Search Site   
News Stories at a Glance
Russia and Europe weather woes targeting wheat stock
Porcine deltacoronavirus can jump species - but don’t panic
Senate Ag’s farm bill may see full vote before July 4
Groups petition USDA to force change in ‘USA’ meat labeling
Search Archive  
Feds ease restrictions on controlling Canada Geese
Landowners with an urban resident Canada goose problem can now legally take specific corrective action, after registering on a federal website.

Effective September 2006, federal rules changed to allow landowners properly registered at the following site to complete Canada goose egg and nest destruction on their property: gooseeggregistration.html

Registrants must provide an online summary report of their Canada goose control activities to the U.S. Fish and Wildlife Service by Oct. 31, using this address: mits/gooseeggregistration/report.html

Failure to report can result in privileges being revoked for the forthcoming year (please note the federal government has not yet created the “report” site).

Before the change, landowners had to receive a special permit from their district biologist to legally do the procedure. Indiana Dept. of Natural Resources (IDNR) biologists no longer issue permits for egg and nest destruction.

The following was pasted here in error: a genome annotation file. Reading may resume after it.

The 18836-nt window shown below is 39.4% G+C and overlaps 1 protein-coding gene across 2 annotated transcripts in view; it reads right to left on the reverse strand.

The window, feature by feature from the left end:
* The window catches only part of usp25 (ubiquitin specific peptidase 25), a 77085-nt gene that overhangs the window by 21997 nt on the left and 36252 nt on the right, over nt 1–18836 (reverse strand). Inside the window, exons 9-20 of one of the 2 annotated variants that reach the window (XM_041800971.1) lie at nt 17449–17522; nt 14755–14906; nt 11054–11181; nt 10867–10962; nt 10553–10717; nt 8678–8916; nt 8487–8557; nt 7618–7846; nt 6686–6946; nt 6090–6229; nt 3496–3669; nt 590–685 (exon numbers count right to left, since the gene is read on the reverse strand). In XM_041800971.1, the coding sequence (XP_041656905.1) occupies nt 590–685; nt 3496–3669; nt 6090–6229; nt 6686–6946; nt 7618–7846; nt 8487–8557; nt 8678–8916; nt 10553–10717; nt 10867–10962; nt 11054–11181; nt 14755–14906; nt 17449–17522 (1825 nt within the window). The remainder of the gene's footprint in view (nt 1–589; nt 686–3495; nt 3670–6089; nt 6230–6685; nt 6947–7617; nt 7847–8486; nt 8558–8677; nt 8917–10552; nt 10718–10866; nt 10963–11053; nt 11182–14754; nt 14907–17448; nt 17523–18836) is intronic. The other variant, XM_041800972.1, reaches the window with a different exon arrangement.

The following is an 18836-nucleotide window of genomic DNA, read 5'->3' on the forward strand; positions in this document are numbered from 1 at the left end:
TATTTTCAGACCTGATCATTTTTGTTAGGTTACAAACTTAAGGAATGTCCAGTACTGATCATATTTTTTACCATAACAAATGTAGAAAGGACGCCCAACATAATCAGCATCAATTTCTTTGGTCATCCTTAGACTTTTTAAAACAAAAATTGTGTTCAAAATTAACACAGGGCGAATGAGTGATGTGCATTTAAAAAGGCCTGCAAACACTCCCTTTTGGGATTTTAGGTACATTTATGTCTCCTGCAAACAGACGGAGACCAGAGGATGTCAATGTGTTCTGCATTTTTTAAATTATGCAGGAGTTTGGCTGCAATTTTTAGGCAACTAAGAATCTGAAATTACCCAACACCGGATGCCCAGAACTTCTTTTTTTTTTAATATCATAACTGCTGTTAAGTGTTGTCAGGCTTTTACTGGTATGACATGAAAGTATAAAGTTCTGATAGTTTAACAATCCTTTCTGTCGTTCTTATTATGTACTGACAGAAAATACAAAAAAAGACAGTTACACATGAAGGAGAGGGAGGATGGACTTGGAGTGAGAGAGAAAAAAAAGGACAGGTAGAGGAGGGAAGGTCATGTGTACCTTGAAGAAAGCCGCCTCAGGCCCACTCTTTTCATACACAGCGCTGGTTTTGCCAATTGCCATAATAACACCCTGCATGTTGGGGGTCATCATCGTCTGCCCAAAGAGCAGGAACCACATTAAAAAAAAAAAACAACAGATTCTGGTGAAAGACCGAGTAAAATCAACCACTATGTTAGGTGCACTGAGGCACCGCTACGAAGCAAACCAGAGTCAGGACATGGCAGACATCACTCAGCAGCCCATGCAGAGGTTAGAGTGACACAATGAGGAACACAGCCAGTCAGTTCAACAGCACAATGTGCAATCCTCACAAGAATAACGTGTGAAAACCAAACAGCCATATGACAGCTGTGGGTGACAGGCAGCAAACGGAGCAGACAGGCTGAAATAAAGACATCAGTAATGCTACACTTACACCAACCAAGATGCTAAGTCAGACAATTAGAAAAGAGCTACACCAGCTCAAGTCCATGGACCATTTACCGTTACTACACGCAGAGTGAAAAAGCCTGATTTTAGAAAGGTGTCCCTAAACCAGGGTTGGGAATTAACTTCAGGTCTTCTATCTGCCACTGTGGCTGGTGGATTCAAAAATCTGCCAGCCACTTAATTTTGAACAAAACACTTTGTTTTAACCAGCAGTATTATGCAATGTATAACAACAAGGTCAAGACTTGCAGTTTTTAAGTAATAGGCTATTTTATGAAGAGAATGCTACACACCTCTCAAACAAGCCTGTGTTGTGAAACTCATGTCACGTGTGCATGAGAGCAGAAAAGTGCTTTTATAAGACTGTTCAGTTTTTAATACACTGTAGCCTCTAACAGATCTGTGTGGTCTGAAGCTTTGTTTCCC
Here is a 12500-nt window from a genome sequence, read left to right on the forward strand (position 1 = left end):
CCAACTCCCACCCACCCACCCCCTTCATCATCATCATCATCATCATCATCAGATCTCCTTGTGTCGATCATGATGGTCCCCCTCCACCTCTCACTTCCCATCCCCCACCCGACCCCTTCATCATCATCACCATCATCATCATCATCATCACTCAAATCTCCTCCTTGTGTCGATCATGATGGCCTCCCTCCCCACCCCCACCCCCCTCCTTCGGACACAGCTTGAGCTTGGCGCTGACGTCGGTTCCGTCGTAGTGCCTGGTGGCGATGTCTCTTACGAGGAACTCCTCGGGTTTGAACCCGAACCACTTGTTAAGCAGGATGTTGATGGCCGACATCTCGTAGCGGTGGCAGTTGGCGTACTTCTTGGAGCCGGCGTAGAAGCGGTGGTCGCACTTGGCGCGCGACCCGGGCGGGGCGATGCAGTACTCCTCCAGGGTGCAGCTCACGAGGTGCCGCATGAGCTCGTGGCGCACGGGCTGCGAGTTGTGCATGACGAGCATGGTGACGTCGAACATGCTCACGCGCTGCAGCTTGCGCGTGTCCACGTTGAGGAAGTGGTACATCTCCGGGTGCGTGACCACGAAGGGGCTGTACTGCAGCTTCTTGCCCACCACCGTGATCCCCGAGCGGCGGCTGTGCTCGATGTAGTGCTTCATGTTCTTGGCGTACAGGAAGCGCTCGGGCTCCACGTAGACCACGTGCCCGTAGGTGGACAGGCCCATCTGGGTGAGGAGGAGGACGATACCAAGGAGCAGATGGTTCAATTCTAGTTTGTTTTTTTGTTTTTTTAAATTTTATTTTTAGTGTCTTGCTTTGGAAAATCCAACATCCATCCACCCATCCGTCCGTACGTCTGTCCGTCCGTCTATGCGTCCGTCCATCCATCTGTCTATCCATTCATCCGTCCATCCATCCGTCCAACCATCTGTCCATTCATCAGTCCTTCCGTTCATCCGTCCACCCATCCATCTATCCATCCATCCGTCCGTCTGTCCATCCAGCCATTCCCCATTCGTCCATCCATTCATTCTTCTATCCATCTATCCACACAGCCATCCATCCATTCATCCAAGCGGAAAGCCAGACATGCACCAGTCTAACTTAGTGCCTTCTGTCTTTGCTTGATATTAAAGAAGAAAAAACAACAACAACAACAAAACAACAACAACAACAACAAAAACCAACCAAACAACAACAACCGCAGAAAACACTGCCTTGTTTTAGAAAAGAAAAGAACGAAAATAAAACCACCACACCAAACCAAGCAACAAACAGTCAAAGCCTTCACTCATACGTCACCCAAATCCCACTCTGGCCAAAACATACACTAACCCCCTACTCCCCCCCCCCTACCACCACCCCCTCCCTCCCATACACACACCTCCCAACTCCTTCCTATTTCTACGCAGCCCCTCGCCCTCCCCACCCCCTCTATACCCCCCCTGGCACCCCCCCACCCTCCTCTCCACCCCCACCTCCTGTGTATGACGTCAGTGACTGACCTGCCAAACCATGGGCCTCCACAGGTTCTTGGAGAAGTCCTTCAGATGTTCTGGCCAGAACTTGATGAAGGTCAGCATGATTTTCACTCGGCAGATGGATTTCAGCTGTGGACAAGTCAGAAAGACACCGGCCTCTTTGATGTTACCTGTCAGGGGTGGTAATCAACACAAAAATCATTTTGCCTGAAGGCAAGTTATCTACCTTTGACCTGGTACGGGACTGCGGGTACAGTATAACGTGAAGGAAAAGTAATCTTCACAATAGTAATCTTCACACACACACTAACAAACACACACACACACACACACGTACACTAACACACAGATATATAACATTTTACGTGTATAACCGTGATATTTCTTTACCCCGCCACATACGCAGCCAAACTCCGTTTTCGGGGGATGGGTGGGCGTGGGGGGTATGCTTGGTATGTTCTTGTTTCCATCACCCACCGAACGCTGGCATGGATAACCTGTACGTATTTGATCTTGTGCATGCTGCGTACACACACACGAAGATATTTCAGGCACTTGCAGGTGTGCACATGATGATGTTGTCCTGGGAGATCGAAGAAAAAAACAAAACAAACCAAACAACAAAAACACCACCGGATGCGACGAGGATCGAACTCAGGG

The population of such urban geese, which are protected under the Federal Migratory Bird Treaty Act, has skyrocketed across the entire Mississippi flyway in the past few years. Population counts are at 1.5 million, and growing at six percent per year.

Droppings from the waterfowl have rendered some people’s yards, beaches and patios unfit for human use. Not only do the droppings often contain viruses and bacteria that can infect humans, some have been found to contain human pathogens such as E. coli, salmonella, Listeria and campylobacter. Geese also become aggressive during the nesting season, sometimes attacking people who walk nearby.

Destroying eggs and nests, which can be vital